Things I will focus on in 2015:
  • My time with God.  It's been so tough to spend time with Him since the kids have been home
  • Being consistently content with my place and role as a servant of God.  I serve Him and my job is to bring Him pleasure.  I cannot be discontent when I feel taken for granted by others.
  • Asking for help.  I do not do this well.  I feel burdensome and needy when I request help, instead of realizing that others enjoy serving the same way that I do.  
  • Living with less stuff.  I am beginning to feel claustrophobic with the amount of possessions I have, and need to clear out/give away/sell some of it.  I also need to be more purposeful in what I do purchase.

6 months in the life of a child:

Anya, then....

and now:

Jayce, then....

and now:

I caught a smile!  Doesn't happen super often.
my brooding rock star

I'm feeling as though we are getting to be pretty "normal" as a family.  People will come ask Philip and I (with that concerned tone of voice they would use for a cancer patient) "How are you doing?" as though I'm supposed to reveal some deep, heartfelt needs and struggles regarding adoption and parenting my children.  Ok, sure, I'm tired, worn out, disorganized and air-headed.  I forget simple things, 5 minutes seems like a lifetime ago, I live on coffee, and let the dishes pile up.  That's the state of every mom (except those super-human moms that we shall not speak of (or speak to)).  I really don't feel I have any needs or struggles that other moms don't have.  I'm just a normal mom now.

seeing this lion come creeping toward you....

My kids are pretty "normal" also.  They have almost caught up on anything they previously missed before they came home.  I watch them with other kids, and maybe they are still learning how to "play" with toys or other small folk, but otherwise they seem quite well adjusted.  They have been happy with various baby-sitters, and last night they even spent the night at my mom's house for the first time!  (Evidently they did great, and Philip and I enjoyed the best night's sleep we have had in months.)  They have grown 4 inches in the last 6 months, are almost 30 pounds, ask to eat "bamyahs" (bananas) when they know it's time for nap, prefer pancakes to veggies, and begin each sentence with "Mama!" much to my pseudo-annoyance.  Anya is growing out of clothes that Jayce wore in Ethiopia, and Jayce may or may not be wearing 3T clothing.  I'm in denial.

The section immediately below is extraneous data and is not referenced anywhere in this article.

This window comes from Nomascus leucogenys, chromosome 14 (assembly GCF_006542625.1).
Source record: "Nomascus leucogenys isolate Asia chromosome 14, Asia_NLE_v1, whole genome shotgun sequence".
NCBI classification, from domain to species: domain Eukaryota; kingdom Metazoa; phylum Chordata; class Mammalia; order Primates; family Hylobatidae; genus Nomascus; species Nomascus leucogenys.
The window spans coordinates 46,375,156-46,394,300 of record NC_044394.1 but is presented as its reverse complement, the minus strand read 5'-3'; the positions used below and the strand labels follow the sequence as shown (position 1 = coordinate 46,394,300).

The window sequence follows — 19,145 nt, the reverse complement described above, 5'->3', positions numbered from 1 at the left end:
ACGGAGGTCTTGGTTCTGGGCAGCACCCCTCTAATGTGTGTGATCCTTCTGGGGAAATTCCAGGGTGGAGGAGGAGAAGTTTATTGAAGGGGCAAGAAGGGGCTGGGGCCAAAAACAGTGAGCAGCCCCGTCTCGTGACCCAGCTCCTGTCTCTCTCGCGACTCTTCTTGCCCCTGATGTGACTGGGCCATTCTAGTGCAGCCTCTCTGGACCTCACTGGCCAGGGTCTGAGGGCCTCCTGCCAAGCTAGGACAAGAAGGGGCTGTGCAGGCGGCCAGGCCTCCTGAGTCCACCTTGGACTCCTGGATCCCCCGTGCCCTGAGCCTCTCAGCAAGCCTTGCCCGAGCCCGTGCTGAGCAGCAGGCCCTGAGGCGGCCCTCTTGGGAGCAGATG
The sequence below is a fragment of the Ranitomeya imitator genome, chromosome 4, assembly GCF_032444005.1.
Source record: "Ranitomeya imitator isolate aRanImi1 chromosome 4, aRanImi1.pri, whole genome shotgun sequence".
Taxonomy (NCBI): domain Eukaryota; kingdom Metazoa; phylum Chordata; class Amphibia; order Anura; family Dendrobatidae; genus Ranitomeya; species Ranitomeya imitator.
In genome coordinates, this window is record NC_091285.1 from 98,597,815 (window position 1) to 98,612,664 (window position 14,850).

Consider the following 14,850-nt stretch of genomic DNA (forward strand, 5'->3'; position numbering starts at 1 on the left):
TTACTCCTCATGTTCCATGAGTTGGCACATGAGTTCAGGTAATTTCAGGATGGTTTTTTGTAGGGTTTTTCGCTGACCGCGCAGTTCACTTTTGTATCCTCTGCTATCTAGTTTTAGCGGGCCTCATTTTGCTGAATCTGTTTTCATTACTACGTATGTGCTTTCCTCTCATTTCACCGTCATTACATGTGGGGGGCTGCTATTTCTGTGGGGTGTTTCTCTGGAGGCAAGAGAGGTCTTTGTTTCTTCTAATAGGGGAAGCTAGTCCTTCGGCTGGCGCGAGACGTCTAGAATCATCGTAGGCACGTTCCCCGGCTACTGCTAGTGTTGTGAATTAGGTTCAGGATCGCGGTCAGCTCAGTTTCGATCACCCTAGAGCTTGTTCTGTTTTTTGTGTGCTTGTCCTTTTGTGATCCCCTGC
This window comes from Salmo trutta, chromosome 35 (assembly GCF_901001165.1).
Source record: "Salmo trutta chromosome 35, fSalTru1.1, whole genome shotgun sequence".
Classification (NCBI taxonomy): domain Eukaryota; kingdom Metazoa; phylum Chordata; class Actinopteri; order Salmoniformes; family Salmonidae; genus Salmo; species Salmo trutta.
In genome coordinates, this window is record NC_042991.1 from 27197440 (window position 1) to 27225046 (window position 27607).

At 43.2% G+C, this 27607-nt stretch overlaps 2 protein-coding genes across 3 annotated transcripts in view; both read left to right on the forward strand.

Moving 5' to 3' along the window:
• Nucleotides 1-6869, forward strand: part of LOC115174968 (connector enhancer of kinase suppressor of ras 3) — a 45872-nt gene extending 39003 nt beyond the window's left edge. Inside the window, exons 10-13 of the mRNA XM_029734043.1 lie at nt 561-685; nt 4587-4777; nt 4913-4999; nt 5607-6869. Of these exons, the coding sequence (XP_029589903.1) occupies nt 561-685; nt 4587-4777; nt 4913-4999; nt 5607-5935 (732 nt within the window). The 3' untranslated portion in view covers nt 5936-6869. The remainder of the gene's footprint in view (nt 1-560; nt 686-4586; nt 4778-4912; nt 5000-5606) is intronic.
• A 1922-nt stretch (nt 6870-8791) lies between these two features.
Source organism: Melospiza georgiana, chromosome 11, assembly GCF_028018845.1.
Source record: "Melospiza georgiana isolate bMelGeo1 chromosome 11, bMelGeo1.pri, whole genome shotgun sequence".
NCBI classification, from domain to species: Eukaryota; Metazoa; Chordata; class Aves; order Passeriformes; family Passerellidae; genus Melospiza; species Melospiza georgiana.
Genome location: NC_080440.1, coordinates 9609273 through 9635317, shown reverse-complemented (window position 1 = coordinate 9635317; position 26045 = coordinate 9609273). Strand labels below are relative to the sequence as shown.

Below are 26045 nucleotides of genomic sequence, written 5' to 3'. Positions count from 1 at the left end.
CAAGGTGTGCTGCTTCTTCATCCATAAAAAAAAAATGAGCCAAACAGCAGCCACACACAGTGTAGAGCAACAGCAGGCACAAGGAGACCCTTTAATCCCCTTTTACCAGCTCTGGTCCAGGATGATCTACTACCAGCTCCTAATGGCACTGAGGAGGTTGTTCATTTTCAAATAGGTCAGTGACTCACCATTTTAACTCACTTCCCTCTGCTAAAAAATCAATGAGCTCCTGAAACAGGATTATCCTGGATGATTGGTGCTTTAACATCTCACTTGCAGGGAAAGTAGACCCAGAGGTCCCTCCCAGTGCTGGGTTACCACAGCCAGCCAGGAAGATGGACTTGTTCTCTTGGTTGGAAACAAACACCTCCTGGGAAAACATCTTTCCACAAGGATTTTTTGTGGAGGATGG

That silly, goofy daughter of mine.  I think our eyes are similar

They are still the same kids we brought home 6 months ago, but their personalities have begun to shine.  Anya's eyes truly dance when she's happy.  She's happy most of the time.  She gets excited about small things like putting a few coins into the missionary bank, helping mama, being tickled by Daddy, and wearing a pink, frilly dress.  She applauds herself when she takes a bite of food, uses her spoon as a magic wand, and can create never-seen-before disasters.  She is just beginning to develop some creativity and spacial awareness.  I pause often and reflect on the joy she radiates.  She brings a smile to everyone around her.

Bundled in the stroller at the zoo this week

Jayce is a Little Man still.  He is much more serious and thoughtful than his sister.  He is incredibly others-focused, aware and observant.  He will help you any way he can, and he learns quickly by observation.  He smiles less with his mouth and more with his eyes when he is content.  He can be ticklish but still prefers to watch Anya squeal and wiggle with laughter.  He loves cars, trucks, horses, and making things go "crash".  He says please and thank you without being prompted, and says "excuse me, kitty" when the cat is in his way (and doesn't seem too annoyed when the cat ignores him).  He enjoys mimicking sounds, and pointed out that my dishwasher sounds like heavy breathing.  Who knew?!  He is gentle with his hands, and we let him play the guitar occasionally because he is so careful.  Even the cats will come around him since he does not hurt them.

Daddy-son time

Each day begins the cycle of diapers and food preparation, playing blocks and reading "Naked Mole Rat Gets Dressed" for the 50th time in a row.  Yes, there really is a book about naked mole rats.  I count the seconds until nap, and wonder how I will ever survive until bed time.  However, somehow, the kids remain alive, dressed, fed, and usually happy.  I also remain alive, caffeinated, and ridiculously in love with my husband (who just put the kids to bed while I was writing this post.  He's so amazing.)

6 months of utter boredom, a flight from hell coming back from Ethiopia, and some radical adjustments to life: I am glad to see 2014 go away.  2015 is a new year ahead, and I think I'm going to enjoy it.  All the best to you and your families in the coming year.  I'll continue to blog as I can.